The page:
31 S.P.63/201, no.122. 32 Cal. S.P. Ire., 1597-8, pp.1-7. 33 Ibid, pp.43-4.
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ENCLOSURE 1
SP63/201, no.117(i)
The most humble and penitent submission of me hugh Erle of Tyrone presented in myne owne person to the right honourable therle of Ormond and Ossory, Lord Leftenaunt generall of all her maiesties forces and armyes in Ireland hauing for his assistaunce in this accion the lord bushop of Meath and Sir Geffery Fenton knight ii of her maiesties priuie counsell within this Realme.
Where I hugh Erle of Tyrone upon my former submissions made to her maiesties commissioners before, haue thereupon receaued her maiesties most gracious and free pardon to myself and all thinhabitaunts of Tyrone wherein I confess her maiesty bestowed asmuch grace and mercy on me as a Prince cold do upon a subiect that had so highly offended her highnes, notwithstanding having of late estsoones fallen into the lyke crymes of disobedience and disloyalty against her sacred maiesty, and thereby haue justly provoked her maiesties uttermost displeasure and indignacion against me: now in your lords presence I do here acknowledge upon the knees of my hart that I am most sorry for this my late relapse and defeccion and do most humbly from the bottome of my hart repent me of the same: beseeching your lord and the rest to be a meane to her maiesty, that I may be once againe receaued to her maiesties mercy and pardon, to contynue in the duty of a faithfull and true subiect so long as I shall liue. And I most humbly besech your lord and the rest, that you wilbe lykewaies a meane to make knowen to her majesty my seuerall greevances, soch as haue bin don to me and myne by some of her maiesties ministers which though yt ought to be no cause to haue drawen me to breake my obedience and duty to hir maiesty yet yt may please her sacred maiesty to see thereby the sondry haynous prouocacions I had and according to her rare and Princely wisedome to vouchsaffe in some measure to quallefie the haynousenes of my faults with the consideracion of the wrongs and hard dealings that many waies were used to me: And tyll these be booked and sent to her maiesty, and her maiesties gracious pleasure retorned for me I humbly craue a tyme of forbearing of armes for two months next following from the day of the date hereof, which for my parte, I do hereby undre my handwritinge and upon my creditt and honore promise your lord and the rest, to performe faithfully without breach not onely for myself and inhabitaunts of Tyrone but also for all the rest that haue taken parte with me in my disloyalty humbly praying your lord to geue order to all her maiesties garrisons and forces to do the lyke duringe the saide tyme of ii monethes: And for that her maiesty may see, that this proceedeth unfaynedly from my hart, I do also promise to your lord and the rest upon my honour and creditt, that touching the revittling of her maiesties forte of Blackwater there shalbe no impediment geven therein by me or any of myne but that your lord may send into that forte all soche supplies of vittles and municions, as yt shall please you during the saide tyme without raisinge her maiesties army for the same: And for a poore token of my duty and goodwill therein, I will presentely deliuer into the saide forte xl beoues of myne owne, and suffer the soldiers there, at any tyme during the tyme of the truice to fetch in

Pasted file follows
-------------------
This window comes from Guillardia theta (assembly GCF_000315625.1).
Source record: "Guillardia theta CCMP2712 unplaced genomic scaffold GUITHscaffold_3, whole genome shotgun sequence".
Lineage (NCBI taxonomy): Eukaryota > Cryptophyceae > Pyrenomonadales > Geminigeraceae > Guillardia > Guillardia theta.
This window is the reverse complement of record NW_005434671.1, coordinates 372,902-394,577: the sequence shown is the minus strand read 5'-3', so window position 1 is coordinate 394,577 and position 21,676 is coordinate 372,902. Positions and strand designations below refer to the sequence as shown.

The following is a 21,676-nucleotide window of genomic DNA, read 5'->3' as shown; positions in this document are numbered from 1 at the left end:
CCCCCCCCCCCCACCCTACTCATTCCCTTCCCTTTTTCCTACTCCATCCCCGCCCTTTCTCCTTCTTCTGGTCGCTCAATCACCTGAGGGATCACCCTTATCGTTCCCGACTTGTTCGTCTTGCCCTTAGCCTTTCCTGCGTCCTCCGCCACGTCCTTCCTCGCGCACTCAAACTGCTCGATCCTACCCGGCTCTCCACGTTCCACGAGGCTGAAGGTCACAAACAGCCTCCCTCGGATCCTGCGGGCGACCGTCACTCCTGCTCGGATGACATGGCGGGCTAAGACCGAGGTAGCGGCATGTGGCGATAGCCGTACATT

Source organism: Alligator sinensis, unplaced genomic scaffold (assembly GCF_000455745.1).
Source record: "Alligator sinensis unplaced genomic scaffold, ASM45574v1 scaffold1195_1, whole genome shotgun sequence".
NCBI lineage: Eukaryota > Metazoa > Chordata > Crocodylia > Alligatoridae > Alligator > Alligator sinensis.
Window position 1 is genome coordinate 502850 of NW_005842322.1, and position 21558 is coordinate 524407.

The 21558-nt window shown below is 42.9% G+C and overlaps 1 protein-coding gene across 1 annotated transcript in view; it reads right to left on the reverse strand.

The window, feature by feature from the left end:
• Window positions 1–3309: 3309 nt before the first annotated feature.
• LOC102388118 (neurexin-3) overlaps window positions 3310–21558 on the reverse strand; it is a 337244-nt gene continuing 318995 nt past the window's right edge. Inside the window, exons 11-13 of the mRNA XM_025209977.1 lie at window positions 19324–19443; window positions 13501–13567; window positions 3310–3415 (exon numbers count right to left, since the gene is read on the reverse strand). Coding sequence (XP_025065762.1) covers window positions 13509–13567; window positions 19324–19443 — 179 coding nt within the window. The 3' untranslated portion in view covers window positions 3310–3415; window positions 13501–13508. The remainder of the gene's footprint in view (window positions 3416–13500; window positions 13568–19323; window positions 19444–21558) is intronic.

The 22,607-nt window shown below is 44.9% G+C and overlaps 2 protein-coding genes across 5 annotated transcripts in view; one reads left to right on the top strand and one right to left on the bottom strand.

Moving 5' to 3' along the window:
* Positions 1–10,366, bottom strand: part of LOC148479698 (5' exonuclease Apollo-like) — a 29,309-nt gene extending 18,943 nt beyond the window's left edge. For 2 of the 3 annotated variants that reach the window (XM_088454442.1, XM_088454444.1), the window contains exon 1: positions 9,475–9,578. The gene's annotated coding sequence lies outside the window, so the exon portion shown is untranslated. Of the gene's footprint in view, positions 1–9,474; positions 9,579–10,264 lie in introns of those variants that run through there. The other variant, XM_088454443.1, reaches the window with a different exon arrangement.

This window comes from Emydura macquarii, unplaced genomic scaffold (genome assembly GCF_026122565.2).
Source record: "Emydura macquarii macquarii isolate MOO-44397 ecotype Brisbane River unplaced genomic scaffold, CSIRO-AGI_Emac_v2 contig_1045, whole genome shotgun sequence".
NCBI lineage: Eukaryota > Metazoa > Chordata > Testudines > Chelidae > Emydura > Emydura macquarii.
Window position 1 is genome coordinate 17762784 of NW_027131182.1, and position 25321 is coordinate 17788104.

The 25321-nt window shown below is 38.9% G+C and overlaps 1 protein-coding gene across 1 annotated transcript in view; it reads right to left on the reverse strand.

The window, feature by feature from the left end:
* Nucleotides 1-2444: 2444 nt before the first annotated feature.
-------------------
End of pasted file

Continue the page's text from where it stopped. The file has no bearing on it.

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The 1597 Ceasefire Documents